Research Associate Associate at Stanford
Point-of-care diagnostics in the developing world and resource-limited areas require numerous special design considerations to provide effective early detection of disease. Of particular need for these contexts are diagnostic technologies featuring low costs, ease of use, and broad applicability. Here we present a nanoparticle-inkjet-printable microfluidics-based platform that fulfills these criteria and that we expect to significantly reduce the footprint, complexity, and cost of clinical diagnostics. This reusable $0.01 platform is miniaturized to handle small sample volumes and can perform numerous analyses. It can perform complex, minimally invasive analyses of single cells without specialized equipment and personnel. This inexpensive, accessible platform has broad applications in precision diagnostics and is a step toward the democratization of medical technologies.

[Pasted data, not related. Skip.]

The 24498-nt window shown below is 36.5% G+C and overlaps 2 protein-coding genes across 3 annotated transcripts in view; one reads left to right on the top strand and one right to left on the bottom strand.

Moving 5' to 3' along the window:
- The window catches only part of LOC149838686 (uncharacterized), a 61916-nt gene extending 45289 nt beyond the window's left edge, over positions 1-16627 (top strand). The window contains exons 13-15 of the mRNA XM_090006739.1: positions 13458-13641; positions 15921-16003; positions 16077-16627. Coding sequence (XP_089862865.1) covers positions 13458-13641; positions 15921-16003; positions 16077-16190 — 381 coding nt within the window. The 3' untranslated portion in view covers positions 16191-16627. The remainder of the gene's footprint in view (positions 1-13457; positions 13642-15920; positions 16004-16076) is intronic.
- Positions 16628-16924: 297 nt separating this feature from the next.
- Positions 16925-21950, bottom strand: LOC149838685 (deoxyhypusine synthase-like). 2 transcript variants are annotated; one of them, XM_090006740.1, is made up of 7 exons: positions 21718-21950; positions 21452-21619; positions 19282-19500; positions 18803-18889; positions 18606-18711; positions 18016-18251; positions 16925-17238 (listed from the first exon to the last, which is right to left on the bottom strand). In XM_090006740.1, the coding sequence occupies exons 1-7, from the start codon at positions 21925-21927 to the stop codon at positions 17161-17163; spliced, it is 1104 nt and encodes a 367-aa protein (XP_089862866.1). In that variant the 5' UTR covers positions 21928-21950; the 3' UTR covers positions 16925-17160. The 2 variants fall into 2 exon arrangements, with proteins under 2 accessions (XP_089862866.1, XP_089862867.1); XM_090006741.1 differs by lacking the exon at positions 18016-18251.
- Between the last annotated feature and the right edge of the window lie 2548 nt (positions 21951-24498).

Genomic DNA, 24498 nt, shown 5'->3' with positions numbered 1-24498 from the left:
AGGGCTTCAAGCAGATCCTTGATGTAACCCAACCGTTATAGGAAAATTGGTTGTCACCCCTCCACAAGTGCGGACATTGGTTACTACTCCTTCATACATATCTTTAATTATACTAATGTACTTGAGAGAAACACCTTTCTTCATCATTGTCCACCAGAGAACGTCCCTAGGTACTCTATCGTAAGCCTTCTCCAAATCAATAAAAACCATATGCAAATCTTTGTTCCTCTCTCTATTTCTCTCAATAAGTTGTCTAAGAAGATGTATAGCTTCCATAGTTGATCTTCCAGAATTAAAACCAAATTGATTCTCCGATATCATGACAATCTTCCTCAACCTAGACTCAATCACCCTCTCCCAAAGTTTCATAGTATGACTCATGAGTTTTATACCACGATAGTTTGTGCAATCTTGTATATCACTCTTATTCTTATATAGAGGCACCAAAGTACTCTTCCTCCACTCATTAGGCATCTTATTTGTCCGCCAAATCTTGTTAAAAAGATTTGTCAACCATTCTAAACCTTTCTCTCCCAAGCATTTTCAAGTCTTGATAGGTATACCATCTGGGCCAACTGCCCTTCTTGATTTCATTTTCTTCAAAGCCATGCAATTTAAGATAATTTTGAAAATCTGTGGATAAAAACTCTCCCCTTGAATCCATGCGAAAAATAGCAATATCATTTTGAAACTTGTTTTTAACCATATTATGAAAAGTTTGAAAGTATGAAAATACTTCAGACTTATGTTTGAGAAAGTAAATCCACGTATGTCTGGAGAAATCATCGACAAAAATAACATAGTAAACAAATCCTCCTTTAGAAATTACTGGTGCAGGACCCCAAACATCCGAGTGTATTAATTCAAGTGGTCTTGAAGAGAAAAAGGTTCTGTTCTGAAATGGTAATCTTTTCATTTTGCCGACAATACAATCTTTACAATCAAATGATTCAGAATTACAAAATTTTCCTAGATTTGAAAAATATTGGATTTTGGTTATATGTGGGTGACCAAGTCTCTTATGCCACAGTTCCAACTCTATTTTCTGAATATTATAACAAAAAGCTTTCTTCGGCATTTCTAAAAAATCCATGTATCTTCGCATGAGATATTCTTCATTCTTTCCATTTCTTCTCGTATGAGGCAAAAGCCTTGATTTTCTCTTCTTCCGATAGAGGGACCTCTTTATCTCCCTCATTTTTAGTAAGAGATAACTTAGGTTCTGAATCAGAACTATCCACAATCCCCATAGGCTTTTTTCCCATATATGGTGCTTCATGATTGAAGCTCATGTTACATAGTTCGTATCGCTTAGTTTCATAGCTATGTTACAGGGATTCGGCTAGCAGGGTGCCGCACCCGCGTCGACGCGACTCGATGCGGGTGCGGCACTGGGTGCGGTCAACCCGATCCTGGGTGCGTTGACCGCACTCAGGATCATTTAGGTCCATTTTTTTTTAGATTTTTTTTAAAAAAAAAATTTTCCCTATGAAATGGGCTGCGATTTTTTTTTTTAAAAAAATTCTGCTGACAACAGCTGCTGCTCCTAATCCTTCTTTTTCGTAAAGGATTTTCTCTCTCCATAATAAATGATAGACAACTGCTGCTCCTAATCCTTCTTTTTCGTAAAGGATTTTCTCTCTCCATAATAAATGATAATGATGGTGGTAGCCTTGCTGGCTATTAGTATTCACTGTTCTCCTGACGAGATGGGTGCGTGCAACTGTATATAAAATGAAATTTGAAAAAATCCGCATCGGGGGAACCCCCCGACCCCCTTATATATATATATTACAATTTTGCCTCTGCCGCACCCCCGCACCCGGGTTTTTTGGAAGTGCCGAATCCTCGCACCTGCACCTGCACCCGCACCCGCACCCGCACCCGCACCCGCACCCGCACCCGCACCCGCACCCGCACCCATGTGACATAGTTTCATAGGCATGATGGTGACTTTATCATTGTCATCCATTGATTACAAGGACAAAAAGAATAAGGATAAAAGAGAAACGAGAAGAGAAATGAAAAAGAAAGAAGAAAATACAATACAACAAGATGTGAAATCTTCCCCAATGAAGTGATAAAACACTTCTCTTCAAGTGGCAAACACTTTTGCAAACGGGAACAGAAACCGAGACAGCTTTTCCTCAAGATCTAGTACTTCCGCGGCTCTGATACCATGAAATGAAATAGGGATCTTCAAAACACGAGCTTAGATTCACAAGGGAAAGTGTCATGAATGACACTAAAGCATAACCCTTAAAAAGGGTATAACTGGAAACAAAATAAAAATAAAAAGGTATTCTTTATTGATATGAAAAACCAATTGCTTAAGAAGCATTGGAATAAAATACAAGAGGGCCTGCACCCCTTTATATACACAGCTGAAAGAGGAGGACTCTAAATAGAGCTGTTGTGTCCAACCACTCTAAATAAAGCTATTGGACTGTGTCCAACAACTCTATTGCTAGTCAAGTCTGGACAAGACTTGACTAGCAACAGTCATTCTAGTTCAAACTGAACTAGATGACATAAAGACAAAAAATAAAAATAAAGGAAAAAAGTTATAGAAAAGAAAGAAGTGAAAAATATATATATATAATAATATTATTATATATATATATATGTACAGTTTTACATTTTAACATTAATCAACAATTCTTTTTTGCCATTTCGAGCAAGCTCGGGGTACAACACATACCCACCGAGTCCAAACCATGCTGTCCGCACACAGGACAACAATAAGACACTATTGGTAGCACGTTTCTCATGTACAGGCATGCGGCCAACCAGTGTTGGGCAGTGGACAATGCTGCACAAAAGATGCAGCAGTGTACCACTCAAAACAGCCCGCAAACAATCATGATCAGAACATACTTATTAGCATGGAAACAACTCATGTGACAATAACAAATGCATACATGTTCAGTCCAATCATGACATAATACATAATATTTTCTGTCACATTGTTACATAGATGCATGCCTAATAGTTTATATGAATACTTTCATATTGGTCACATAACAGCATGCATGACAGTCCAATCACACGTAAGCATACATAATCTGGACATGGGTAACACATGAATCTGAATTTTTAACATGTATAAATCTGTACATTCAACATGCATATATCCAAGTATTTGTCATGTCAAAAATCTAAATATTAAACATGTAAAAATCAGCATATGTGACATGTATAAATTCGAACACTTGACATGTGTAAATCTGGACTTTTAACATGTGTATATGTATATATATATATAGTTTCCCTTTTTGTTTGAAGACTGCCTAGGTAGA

Rahim Esfandyarpour received his M.Sc. and Ph.D. in Electrical Engineering from Stanford University in 2010 and 2014 respectively. After finishing his postdoctoral training, currently he is an Engineering Research Associate at Stanford Genome Technology Center, Stanford Biochemistry Department and Stanford Medical School. With a multidisciplinary background, Dr. Esfandyarpour is working with a group of scientists and engineers, working on several cutting-edge research projects in biomedical field. His research covers a broad swath of engineering disciplines, interfacing micro/nanotechnology, nanoscience and nanoelectronics, micro/nanofabrication, micro/nanoscale semiconductors device physics, NEMS and MESM, flexible and wearable technologies, with applications in health monitoring, molecular and cellular detection, and energy harnessing. Dr. Esfnadyarpour’s work was highlighted by Nature brews, New Scientist, Yahoo News, BBC World Service, Popular Science, Gizmodo, Europa Press, Science Daily, Azonano, Engineer Online, Helthcareitnews, StanfordMedNews, Tech Times, Physics.org, Labnews and several others.